BIDDEFORD – Smoking may soon be banned on the city’s beaches and in its public parks.

The city’s Recreation Commission proposed the ban, which is expected to be considered by councilors next week.

It would add beaches and public parks to the city’s “tobacco-free zones,” which currently include city-owned playgrounds and sports fields.

“My goal is just to create a healthier space for people to be in,” said Joe McKenney, a member of the Recreation Commission.

“It’s the right time to try to make this happen.”

When the city’s current ordinance was proposed, it included beaches and parks, McKenney said.


It was amended just before being approved in 2009 to include only city-owned playgrounds and sports fields.

Council President Bob Mills said he was “adamantly opposed” to the ordinance when it was proposed four years ago. “I’m a smoker myself and I saw it as being intrusive and very challenging to enforce,” he said.

Now that he’s seen how the ordinance is working, he’s changed his mind. Mills said people respect the “tobacco-free zone” signs posted in playgrounds and at sports fields.

“When they see the sign, they say, ‘Oh, I can’t smoke here,’” he said.

During an Oct. 3 policy committee meeting, Recreation Director Carl Walsh agreed.

“What we’ve had in place, people have been respecting that,” he said.


If approved, the city would join Portland, York, Ogunquit, Scarborough and South Portland in banning smoking on beaches.

Old Orchard Beach town councilors also voted recently to draft a resolution, rather than an ordinance, to encourage people not to smoke on Maine’s largest, busiest beach.

The ban also follows a statewide law enacted two years ago prohibiting smoking at state-owned beaches, parks and historic sites.

The Recreation Commission presented a packet of materials containing research regarding secondhand smoke, litter from smoking and feedback from lifeguards stationed at Rotary Park Beach throughout the summer.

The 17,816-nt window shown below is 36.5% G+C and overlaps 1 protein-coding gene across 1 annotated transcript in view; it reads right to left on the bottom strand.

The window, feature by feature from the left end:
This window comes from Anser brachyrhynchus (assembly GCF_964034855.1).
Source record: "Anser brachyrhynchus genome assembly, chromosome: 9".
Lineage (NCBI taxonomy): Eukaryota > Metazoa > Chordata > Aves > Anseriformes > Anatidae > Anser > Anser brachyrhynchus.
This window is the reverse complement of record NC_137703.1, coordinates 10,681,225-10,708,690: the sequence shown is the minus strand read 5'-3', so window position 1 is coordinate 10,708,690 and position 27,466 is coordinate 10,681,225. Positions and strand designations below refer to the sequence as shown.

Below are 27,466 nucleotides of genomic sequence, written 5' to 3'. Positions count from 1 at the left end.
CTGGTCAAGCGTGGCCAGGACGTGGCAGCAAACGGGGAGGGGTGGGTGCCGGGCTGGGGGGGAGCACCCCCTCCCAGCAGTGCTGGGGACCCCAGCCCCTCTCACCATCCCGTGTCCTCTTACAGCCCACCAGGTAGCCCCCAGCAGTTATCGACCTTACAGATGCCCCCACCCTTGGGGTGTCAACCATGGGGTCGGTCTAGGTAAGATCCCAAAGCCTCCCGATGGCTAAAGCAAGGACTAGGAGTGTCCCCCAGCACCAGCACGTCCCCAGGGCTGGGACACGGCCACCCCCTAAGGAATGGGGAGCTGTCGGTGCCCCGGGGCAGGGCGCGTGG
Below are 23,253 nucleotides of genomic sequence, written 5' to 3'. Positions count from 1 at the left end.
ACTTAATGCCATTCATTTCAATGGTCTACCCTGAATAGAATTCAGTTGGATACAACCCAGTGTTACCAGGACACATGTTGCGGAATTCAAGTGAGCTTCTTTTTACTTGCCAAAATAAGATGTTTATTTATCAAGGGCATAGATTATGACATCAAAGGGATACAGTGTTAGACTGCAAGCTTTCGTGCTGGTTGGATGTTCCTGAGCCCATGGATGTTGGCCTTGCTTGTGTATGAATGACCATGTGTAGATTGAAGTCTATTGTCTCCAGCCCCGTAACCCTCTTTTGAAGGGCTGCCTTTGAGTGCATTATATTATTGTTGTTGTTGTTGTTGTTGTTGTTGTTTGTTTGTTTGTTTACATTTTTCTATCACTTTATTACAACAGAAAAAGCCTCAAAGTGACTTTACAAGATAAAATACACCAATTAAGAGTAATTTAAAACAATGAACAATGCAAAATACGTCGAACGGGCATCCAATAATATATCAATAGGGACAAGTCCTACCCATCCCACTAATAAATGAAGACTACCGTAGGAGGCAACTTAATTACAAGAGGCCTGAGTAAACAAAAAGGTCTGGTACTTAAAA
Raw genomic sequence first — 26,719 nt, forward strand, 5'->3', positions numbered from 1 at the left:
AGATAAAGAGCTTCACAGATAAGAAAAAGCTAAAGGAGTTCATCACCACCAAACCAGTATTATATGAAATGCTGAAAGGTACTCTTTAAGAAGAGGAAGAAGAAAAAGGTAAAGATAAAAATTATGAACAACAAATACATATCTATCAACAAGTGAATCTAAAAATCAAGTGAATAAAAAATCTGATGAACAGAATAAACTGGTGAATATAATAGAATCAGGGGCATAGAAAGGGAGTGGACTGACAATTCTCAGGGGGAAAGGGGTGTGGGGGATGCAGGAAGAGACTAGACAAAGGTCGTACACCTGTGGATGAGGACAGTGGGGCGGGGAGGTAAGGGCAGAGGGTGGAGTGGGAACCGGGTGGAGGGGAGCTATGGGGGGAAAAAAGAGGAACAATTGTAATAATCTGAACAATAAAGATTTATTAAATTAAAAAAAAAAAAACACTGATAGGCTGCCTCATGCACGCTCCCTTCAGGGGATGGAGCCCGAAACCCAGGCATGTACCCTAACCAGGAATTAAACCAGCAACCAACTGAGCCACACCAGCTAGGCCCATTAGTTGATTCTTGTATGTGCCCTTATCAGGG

Lifeguards received frequent complaints about secondhand smoke and cigarette butts scattered on the beach.

They also witnessed a confrontation between a woman who asked a few people smoking near her children to move. She ultimately moved instead.


“If this passed, the lifeguards can go up and approach (people smoking on the beach) and say, ‘Are you aware there’s no smoking on the beach?’,” giving lifeguards the authority to stop people smoking around children, Walsh said during the committee meeting.

City councilors are also expected to consider banning the sale and use of fireworks.

The proposed ordinance is copied from Portland, which recently voted to ban the sale and use of fireworks within the city. A number of other communities are considering ordinances in response to the state law legalizing the sale and use of certain fireworks, which goes into effect Jan. 1.

The City Council meeting is scheduled for 7 p.m. Tuesday.

Staff Writer Emma Bouthillette can be contacted at 791-6325 or at:

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